The following year, the Giants were in a transition year, as both Phil Simms and Lawrence Taylor retired from the NFL and Dave Brown took over as the quarterback. He went 9-7 in his first season in 1994, but the team missed the playoffs.
Brown was terrible as the Giants quarterback and lead to the next two seasons being horrible under Reeves. The team went 5-11 in 1995 and 6-10 in 1996.
After the 1996 season, the Giants fired Reeves after four seasons.
Ezra Shaw/Getty Images
New York Giants head coach: 1997-2003
Regular season record: 58-53-1
Playoff record: 2-3
Super Bowls: 0
When the Giants hired Jim Fassel to take over as the Giants head coach in 1997, he was basically an unknown assistant looking to make a name for himself.
In 1997, he replaced the disappointing Dave Brown with Danny Kanell, which worked out, and the Giants won the NFC East with a 10-5-1 record.
For the turnaround, Fassel was named the 1997 NFL Head Coach of the Year.
In 1998, the Giants ended the Broncos perfect season by defeating them on December 13 by a score of 20-16. The Giants finished 8-8, but missed the playoffs
Two years later, the Giants: had Kerry Collins at the helm, went 12-4, won the NFC East and had the number-one seed in the playoffs, destroyed the Vikings 41-0 in the NFC Championship Game, and were manhandled in Super Bowl XXXV by the Baltimore Ravens 34-7.
After a disappointing 2001, the Giants got back to the playoffs in 2002 by finishing 10-6 as a wild card, but lost 39-38 to the 49ers in one of the worst games in Giants' history.
The 2003 Giants went through a lot of injuries and many felt Fassel had no control over the team anymore and before the season was over, it was announced that Fassel would be fired after 2003.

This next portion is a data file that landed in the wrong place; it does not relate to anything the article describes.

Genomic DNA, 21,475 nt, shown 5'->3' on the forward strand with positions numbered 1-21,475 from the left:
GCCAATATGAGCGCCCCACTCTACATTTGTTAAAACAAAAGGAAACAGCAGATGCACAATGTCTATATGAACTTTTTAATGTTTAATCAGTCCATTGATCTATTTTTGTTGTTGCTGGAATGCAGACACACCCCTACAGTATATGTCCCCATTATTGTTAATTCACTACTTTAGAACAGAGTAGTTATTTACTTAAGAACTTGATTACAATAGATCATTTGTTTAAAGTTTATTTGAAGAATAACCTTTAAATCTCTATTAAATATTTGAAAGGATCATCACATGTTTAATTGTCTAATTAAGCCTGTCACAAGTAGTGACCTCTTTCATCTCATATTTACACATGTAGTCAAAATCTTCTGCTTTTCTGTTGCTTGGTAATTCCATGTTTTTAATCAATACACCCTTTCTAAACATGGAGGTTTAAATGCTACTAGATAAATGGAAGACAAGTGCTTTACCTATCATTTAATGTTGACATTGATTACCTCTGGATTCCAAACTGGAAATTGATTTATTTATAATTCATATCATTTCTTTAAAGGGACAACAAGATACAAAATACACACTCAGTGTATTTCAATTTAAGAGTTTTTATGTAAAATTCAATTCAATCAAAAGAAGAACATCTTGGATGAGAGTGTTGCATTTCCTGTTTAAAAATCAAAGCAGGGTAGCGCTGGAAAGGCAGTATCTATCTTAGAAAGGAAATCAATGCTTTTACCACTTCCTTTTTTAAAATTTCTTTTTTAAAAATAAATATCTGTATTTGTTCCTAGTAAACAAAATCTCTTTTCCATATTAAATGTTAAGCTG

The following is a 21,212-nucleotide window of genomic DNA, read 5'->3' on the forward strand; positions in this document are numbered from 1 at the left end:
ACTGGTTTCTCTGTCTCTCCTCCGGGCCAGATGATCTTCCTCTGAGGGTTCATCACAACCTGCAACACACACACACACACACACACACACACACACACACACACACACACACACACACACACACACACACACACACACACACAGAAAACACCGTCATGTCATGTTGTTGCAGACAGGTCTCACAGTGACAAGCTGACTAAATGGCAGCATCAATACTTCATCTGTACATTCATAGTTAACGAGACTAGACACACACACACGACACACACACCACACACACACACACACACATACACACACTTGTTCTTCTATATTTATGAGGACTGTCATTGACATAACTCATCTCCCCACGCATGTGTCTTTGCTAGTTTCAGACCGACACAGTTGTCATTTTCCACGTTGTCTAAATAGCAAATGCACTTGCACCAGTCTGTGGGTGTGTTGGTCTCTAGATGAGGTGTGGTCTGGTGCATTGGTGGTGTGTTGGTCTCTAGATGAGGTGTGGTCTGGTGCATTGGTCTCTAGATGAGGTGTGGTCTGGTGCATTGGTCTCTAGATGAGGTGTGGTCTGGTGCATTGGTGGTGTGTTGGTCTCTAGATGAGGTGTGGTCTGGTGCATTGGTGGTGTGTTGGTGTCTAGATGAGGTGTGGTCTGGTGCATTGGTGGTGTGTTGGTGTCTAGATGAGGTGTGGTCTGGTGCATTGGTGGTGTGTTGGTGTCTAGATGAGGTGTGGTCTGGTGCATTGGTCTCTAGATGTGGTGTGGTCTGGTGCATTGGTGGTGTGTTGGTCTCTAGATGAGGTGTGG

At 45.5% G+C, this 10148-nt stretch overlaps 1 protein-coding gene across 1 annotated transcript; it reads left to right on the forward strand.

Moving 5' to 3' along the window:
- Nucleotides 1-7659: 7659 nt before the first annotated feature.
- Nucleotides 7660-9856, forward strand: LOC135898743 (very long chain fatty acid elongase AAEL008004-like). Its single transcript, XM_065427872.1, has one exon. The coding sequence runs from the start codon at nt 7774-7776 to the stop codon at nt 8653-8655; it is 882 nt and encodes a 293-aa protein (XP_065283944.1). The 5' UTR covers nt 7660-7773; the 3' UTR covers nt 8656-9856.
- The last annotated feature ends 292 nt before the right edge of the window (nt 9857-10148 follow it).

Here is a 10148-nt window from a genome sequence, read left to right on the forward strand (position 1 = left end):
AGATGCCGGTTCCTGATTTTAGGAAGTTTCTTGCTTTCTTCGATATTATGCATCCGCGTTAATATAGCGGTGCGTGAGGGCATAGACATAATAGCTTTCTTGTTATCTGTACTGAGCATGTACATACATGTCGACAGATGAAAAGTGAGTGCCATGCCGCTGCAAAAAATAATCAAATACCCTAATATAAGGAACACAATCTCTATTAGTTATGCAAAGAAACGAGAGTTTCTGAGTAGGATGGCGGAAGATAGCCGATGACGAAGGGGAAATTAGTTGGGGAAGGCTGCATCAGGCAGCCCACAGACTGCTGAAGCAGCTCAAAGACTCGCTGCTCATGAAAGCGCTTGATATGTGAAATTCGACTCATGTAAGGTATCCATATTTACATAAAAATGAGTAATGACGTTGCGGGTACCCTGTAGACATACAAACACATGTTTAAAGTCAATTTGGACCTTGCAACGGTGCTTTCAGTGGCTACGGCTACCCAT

Fassel got the Giants to the Super Bowl, but came up short in the biggest game of his career.
Jeff Gross/Getty Images
New York Giants head coach: 2004-present
Regular season record: 74-54
Playoff record: 8-3
Super Bowls: 2
The Giants wanted to bring in an established coach who could bring discipline back to the Giants, which lead to the team hiring Tom Coughlin on January 6, 2004.
Coughlin had been with the Jacksonville Jaguars and had made them a contender for several years in the AFC, but he was fired after the 2002 season and took a year off in 2003.
Since then, Coughlin has not had a losing season with the Giants.
They went 11-5 in 2005 and 8-8 in 2006 and made the playoffs, but were eliminated in the first round both times.
Coughlin was nearly fired after the 2006 season and had to tell John Mara why he should keep his job for 2007. Coughlin saved his job, and although they started out 0-2 in 2007, the Giants finished 10-6 and made the postseason.
The Giants went on their first magical run in the playoffs. They knocked off the Buccaneers, Cowboys and Packers in the NFC playoffs, and then shocked the world by beating the 18-0 Patriots in Super Bowl XLII to win the Giants third Super Bowl.
Coughlin was off the hot seat and got an extension from the team as a reward. They went 12-4 in 2008, but were eliminated in the second round by the Eagles in the playoffs.
The Giants went 8-8 in 2009 and 10-6 in 2010 and failed to reach the playoffs again and some started questioning if Coughlin was the right guy for the job again.
In 2011, the Giants dropped to 6-6 and people were ready to fire Coughlin again, but the Giants finished 9-7, won the NFC East and ran through the Falcons, Packers and 49ers in the NFC playoffs. They upset the world again by beating the Patriots in Super Bowl XLVI, the team's fourth Super Bowl.
In a span of four years, the Giants had won two Super Bowls under Coughlin, which has now lead to Coughlin having job security for the rest of his tenure as the coach.
He's survived the hot seat twice and responded with Super Bowls each time.
In the eight years with the Giants, Coughlin has done one of the best coaching jobs in team history, and he's not done yet.